Baby’s first Easter

I was thinking this past weekend about what Easter means to me and to our little family.

I remembered my childhood Easters. They always involved going to church, sometimes as early as dawn, and eating a hearty meal, often with extended family.

One year my aunt gave us chocolate bunnies which constituted the largest slabs of the stuff I’d ever seen. Is it weird that I still remember the taste and smell of them?

How we celebrated was never hugely ritualistic or consistent but there was a definite focus on the message of the crucifixion and the resurrection.

This year has been a bit different for me. For one thing, I’ve married into a family with much stronger, more deeply held traditions. I’m surprised my in-laws didn’t have us go on an egg hunt like they have in years past.

There is something comforting about tradition. The decorated eggs, the exchange of chocolate (another thing we’re not big on in Trinidad – at least not when I was growing up), the hunt, the lamb and so on.



I even find that as I get older, I have a much greater appreciation for the Anglican liturgy, something I was repelled by in my school days (I went to an Anglican secondary school in Trinidad).

Maybe it’s the poetry of it. I think there’s also something mysterious and unifying about uttering words of worship spoken by thousands of believers over the centuries. It’s as if, despite our differences, the faith connects us.

This is something else that made this Easter different for me. Good Friday to Resurrection Sunday has always been a time of reflection and personal meditation for me. Every year I’ve made an extra effort to get alone with God and really contemplate what the cross means in my life.

This year I felt unfocused. I mentioned before that I’ve been struggling to find God in the nappy bin. The truth is, I haven’t particularly looked for Him.

It’s a bit of a paradox because these past ten months I have needed Him more than I’ve ever needed Him. Indiscipline has led to distraction which has led to frustration which has led to doubt which has led to sadness. Yet I’m pretty sure He has been here. He has held me together even when I’ve not sought Him.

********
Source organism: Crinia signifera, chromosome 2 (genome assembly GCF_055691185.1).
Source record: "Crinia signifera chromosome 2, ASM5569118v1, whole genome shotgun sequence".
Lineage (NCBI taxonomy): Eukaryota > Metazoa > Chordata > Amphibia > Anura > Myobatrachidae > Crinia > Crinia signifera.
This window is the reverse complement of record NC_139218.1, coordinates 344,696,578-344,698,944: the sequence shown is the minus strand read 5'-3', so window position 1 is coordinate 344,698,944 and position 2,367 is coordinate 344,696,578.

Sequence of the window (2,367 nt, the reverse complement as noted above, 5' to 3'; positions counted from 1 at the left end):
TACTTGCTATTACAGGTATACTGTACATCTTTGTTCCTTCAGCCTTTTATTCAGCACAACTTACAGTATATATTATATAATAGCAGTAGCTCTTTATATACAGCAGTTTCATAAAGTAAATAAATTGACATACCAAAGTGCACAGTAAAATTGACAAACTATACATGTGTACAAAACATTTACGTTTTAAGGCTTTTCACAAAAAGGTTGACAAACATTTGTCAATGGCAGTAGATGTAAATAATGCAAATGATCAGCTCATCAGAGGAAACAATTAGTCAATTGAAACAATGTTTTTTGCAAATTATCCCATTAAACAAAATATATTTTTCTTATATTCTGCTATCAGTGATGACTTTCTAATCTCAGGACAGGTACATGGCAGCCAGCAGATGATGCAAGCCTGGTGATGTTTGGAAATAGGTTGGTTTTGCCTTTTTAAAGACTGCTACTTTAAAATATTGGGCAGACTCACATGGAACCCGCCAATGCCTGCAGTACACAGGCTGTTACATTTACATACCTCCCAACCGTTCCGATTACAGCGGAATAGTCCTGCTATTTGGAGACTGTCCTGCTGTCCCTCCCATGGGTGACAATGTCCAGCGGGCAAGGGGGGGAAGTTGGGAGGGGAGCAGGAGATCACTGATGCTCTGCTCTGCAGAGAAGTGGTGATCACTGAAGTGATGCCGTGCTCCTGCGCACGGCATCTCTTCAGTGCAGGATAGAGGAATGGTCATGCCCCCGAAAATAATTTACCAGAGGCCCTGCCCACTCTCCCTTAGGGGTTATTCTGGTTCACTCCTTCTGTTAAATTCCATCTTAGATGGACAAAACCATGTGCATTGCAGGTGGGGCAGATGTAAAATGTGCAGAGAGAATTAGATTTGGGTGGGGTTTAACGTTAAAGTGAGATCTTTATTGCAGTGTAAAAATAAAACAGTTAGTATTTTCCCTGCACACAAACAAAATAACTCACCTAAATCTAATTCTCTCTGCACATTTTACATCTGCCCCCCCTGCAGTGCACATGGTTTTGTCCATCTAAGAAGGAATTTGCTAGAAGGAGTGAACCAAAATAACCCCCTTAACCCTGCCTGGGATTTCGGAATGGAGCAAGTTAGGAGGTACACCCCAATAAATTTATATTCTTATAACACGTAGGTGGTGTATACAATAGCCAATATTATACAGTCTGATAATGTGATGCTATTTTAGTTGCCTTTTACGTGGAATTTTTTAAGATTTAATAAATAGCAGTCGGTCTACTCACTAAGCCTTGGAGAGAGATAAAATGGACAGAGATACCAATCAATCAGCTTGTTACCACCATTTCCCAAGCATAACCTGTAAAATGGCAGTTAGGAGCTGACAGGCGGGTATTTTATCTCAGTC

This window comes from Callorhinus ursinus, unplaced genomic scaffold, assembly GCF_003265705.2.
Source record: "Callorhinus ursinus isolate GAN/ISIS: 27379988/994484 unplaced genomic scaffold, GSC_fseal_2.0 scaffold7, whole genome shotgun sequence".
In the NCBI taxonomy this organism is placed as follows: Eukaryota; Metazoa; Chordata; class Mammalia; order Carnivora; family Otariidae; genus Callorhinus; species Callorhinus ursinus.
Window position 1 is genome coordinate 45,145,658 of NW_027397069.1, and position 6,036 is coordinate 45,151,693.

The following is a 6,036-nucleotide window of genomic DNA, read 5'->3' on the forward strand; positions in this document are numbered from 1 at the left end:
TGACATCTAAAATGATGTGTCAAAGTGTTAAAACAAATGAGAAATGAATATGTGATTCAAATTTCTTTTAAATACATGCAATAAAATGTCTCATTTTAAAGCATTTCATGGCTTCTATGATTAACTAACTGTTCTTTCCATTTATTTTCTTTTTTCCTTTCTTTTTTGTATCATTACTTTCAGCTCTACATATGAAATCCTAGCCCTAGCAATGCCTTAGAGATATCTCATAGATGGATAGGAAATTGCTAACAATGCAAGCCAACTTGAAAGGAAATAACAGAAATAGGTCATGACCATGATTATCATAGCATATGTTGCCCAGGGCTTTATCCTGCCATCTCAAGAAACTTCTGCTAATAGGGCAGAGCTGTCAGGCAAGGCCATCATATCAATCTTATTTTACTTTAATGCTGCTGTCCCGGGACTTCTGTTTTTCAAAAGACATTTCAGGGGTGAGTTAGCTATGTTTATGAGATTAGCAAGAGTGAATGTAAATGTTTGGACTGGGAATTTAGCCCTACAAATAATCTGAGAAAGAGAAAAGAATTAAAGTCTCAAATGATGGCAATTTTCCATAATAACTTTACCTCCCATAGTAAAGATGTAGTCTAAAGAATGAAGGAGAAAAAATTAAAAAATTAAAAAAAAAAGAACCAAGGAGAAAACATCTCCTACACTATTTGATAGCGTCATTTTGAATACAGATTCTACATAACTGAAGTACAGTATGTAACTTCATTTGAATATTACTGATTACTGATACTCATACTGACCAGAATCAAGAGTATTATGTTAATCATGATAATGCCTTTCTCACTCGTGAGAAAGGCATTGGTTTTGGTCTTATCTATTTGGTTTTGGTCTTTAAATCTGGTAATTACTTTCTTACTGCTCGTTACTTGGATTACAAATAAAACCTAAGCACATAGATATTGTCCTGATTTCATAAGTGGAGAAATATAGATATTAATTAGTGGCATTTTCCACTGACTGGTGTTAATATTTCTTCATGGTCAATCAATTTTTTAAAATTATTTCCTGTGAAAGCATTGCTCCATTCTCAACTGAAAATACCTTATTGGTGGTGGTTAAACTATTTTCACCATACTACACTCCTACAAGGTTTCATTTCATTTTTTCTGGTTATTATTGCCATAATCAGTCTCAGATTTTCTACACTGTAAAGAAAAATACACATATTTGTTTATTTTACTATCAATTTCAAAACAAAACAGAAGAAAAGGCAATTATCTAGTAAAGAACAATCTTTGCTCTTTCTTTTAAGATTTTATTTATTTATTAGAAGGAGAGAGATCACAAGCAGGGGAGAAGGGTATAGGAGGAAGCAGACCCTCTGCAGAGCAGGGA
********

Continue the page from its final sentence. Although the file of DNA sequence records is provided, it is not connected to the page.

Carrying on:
My faith has always existed with doubt. As an adult, I’ve not considered that a negative thing. It is human to doubt. God is bigger than my doubts.

This Easter too I realised how much I’ve claimed this country as my own. Laurence’s cousin asked in a conversation about visas why we want to live here in the cold. We may eventually live in Trinidad, I suppose, but for now England is our home.

How strange to call it that – home. It denotes a certain familiarity, affection and even a sense of belonging.

Easter time means something different when you live in a climate where there are four seasons. You watch the world die and come to life again.

I was looking out into the countryside yesterday morning (we were staying with my in-laws) and suddenly it hit me. That’s what Easter signifies. Love is strong enough to choose death and still come to life again.

What I’m aching for is a route to falling in love again. The fact that I ache means the foundations of love are there.

I want Talitha’s memories of Easter to be filled with the knowledge that she is loved – so wholly, so deeply, so mysteriously loved.


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